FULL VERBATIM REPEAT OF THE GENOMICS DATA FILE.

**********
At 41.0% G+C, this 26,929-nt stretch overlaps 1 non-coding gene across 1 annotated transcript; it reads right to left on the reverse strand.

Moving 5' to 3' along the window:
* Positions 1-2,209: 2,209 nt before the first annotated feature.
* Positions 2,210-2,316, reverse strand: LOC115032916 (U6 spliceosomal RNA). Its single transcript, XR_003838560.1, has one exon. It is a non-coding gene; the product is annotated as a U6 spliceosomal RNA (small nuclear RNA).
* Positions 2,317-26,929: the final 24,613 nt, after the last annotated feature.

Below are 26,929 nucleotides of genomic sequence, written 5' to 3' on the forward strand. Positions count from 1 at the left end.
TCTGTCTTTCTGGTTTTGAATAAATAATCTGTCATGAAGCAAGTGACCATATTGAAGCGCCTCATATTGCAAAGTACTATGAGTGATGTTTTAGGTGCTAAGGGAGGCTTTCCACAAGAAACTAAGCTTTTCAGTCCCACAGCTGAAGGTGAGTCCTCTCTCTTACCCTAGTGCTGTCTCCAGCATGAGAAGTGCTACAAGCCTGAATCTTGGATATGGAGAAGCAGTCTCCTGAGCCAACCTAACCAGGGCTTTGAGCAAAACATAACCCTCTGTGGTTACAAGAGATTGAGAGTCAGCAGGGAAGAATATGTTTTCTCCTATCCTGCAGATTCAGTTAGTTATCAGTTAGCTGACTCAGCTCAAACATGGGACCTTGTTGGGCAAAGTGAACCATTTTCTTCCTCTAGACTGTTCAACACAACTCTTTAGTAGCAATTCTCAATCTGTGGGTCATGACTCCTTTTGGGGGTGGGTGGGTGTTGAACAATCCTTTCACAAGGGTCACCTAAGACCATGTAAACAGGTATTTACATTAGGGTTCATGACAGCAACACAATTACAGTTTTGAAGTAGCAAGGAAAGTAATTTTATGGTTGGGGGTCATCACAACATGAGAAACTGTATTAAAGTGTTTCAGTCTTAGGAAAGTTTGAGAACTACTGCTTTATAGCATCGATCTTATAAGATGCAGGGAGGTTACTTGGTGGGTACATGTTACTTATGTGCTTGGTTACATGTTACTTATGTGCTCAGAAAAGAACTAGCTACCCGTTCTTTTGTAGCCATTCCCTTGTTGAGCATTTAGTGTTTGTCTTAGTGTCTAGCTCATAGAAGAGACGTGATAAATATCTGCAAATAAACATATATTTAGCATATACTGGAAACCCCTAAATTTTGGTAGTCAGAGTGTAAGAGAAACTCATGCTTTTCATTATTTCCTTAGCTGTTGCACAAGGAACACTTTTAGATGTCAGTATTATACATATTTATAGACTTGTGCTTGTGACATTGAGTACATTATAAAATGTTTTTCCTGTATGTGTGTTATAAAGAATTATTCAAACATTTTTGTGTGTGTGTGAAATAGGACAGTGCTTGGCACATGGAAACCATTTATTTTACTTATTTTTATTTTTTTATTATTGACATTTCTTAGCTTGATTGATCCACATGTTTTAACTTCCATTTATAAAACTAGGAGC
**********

At 41.0% G+C, this 26,929-nt stretch overlaps 1 non-coding gene across 1 annotated transcript; it reads right to left on the reverse strand.

Moving 5' to 3' along the window:
* Positions 1-2,209: 2,209 nt before the first annotated feature.
* Positions 2,210-2,316, reverse strand: LOC115032916 (U6 spliceosomal RNA). Its single transcript, XR_003838560.1, has one exon. It is a non-coding gene; the product is annotated as a U6 spliceosomal RNA (small nuclear RNA).
* Positions 2,317-26,929: the final 24,613 nt, after the last annotated feature.

Below are 26,929 nucleotides of genomic sequence, written 5' to 3' on the forward strand. Positions count from 1 at the left end.
TCTGTCTTTCTGGTTTTGAATAAATAATCTGTCATGAAGCAAGTGACCATATTGAAGCGCCTCATATTGCAAAGTACTATGAGTGATGTTTTAGGTGCTAAGGGAGGCTTTCCACAAGAAACTAAGCTTTTCAGTCCCACAGCTGAAGGTGAGTCCTCTCTCTTACCCTAGTGCTGTCTCCAGCATGAGAAGTGCTACAAGCCTGAATCTTGGATATGGAGAAGCAGTCTCCTGAGCCAACCTAACCAGGGCTTTGAGCAAAACATAACCCTCTGTGGTTACAAGAGATTGAGAGTCAGCAGGGAAGAATATGTTTTCTCCTATCCTGCAGATTCAGTTAGTTATCAGTTAGCTGACTCAGCTCAAACATGGGACCTTGTTGGGCAAAGTGAACCATTTTCTTCCTCTAGACTGTTCAACACAACTCTTTAGTAGCAATTCTCAATCTGTGGGTCATGACTCCTTTTGGGGGTGGGTGGGTGTTGAACAATCCTTTCACAAGGGTCACCTAAGACCATGTAAACAGGTATTTACATTAGGGTTCATGACAGCAACACAATTACAGTTTTGAAGTAGCAAGGAAAGTAATTTTATGGTTGGGGGTCATCACAACATGAGAAACTGTATTAAAGTGTTTCAGTCTTAGGAAAGTTTGAGAACTACTGCTTTATAGCATCGATCTTATAAGATGCAGGGAGGTTACTTGGTGGGTACATGTTACTTATGTGCTTGGTTACATGTTACTTATGTGCTCAGAAAAGAACTAGCTACCCGTTCTTTTGTAGCCATTCCCTTGTTGAGCATTTAGTGTTTGTCTTAGTGTCTAGCTCATAGAAGAGACGTGATAAATATCTGCAAATAAACATATATTTAGCATATACTGGAAACCCCTAAATTTTGGTAGTCAGAGTGTAAGAGAAACTCATGCTTTTCATTATTTCCTTAGCTGTTGCACAAGGAACACTTTTAGATGTCAGTATTATACATATTTATAGACTTGTGCTTGTGACATTGAGTACATTATAAAATGTTTTTCCTGTATGTGTGTTATAAAGAATTATTCAAACATTTTTGTGTGTGTGTGAAATAGGACAGTGCTTGGCACATGGAAACCATTTATTTTACTTATTTTTATTTTTTTATTATTGACATTTCTTAGCTTGATTGATCCACATGTTTTAACTTCCATTTATAAAACTAGGAGC